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Why doth one day excel another?
By the knowledge of the Lord they were distinguished:
And He altered Seasons and Feasts.
Some of them hath He made High Days, and hallowed them:
And some of them hath He made Ordinary Days.

Ecclus. xxxiii., 7, 8, 9.

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It has been suggested to the writer of these Tracts, that having now carried out his intention of issuing one for each of the principal Festivals and Holy Seasons of the Church, many would like to have them in a collected form, so that they might be placed in the Parish or Family Library

The first ten tracts relate to our Redeemer; the eleventh to the Pentecostal Gift; the twelfth to the ever blessed Trinity; and the thirteenth to the Saints and Servants of God. There is, also, one added on the subject of Harvest Festivals, and one for the New Year.

There are, however, many persons who object to the observance of Times and Seasons altogether. But does not the Church act wisely in bringing the Facts and TRUTHS relating to our Redemption periodically before us? Without it, there would be danger of some one Doctrine, or some one Fact, being overlooked. But She, in the course of Her year, brings them all in turn before us, and in this way would teach us the lessons to be drawn from each as they come round. And besides which, Do not such objectors keep the birthdays of the several members of their families, or the anniversaries of their deaths as times of rejoicing, or of mourning ? How then can they refuse to celebrate those periods connected with the Birth, Life, Sufferings, Death, Resurrection, and Triumphant Ascension of our Blessed Lord; or of those His Servants who have trod in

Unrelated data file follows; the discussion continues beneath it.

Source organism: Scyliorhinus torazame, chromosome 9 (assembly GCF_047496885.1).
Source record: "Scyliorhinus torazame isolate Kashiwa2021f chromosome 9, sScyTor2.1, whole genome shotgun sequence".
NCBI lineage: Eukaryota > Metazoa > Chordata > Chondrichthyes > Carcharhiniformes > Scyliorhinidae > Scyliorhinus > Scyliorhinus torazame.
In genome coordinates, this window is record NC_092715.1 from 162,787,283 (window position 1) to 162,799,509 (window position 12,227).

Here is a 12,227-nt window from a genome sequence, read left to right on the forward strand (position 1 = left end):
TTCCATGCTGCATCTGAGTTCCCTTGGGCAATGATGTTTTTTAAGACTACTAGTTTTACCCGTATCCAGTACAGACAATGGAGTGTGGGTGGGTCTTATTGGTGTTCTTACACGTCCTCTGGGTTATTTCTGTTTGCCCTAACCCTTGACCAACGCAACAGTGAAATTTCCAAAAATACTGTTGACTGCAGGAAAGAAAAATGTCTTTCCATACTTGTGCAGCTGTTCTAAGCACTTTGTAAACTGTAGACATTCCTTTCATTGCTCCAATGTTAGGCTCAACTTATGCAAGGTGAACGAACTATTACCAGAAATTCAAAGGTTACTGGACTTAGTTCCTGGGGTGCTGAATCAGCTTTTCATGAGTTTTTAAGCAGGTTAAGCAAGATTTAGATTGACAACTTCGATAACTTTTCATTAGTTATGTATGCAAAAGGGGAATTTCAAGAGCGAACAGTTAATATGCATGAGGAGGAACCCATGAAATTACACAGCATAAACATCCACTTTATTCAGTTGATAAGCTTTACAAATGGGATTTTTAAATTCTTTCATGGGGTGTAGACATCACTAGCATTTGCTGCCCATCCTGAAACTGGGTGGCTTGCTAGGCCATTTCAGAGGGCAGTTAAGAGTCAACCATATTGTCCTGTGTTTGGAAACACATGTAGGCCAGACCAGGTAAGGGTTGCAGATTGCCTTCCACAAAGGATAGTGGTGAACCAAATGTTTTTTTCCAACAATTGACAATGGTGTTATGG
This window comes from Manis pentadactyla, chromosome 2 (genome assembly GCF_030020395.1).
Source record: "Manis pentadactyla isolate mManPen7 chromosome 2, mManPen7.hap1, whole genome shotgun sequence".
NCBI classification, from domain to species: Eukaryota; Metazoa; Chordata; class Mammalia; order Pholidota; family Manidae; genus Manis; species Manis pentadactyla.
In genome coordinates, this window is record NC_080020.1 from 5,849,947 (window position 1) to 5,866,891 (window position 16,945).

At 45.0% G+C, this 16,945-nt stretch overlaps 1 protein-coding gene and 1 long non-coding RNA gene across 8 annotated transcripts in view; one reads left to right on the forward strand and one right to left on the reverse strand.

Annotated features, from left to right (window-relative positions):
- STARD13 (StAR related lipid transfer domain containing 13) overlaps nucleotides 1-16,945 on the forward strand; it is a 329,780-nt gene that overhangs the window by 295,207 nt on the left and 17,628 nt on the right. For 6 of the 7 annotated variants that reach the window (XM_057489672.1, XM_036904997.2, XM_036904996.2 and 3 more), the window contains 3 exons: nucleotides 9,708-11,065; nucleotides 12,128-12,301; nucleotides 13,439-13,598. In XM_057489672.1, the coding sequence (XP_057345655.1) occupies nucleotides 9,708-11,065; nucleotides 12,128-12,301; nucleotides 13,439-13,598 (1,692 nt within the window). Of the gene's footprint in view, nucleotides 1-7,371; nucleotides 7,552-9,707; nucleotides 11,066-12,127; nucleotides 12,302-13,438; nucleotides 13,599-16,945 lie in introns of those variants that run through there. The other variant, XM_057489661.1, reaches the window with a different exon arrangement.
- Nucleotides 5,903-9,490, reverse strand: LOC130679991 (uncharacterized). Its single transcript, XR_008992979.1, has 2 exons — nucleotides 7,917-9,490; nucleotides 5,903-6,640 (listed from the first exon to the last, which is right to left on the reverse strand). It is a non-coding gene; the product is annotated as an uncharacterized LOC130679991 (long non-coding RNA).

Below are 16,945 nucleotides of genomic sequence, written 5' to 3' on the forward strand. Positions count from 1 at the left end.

His steps.

The GREATER our LOVE for Him, the more naturally are we led to take notice of the times set apart to commemorate those Sufferings and Triumphs.

All-Saints, 1868.

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The two greatest festivals of the Christian Church are Christmas and Easter—the former festival being that on which our Saviour was born, the other that on which He rose from the dead. But the Church, before she calls upon us to rejoice on these holydays, sets apart a season in which she would have us look back upon our past life, repent of our sins, and flee to Him for pardon: that so we may be able to rejoice in a proper spirit when the festival day arrives.

The season so set apart before Christmas is called Advent-which means "coming"-and includes the four weeks preceding the celebration of our Saviour's birth. In ancient times, it was usually observed as a period of fasting, prayer, and penitence.

This holy season is the beginning of the Church's year. She "does not number her days or measure her seasons so much by the motion of the sun as by the course of our Saviour: beginning and counting on her year with Him, who, being the true Sun of Righteousness,' began now to rise upon the world, and, as the Day-star from on high,' to enlighten them that sat in spiritual darkness."

The Church, at Christmas, keeps a very great and holy feast.

And if suddenly, in your every-day frame of mind, without thought or preparation, you

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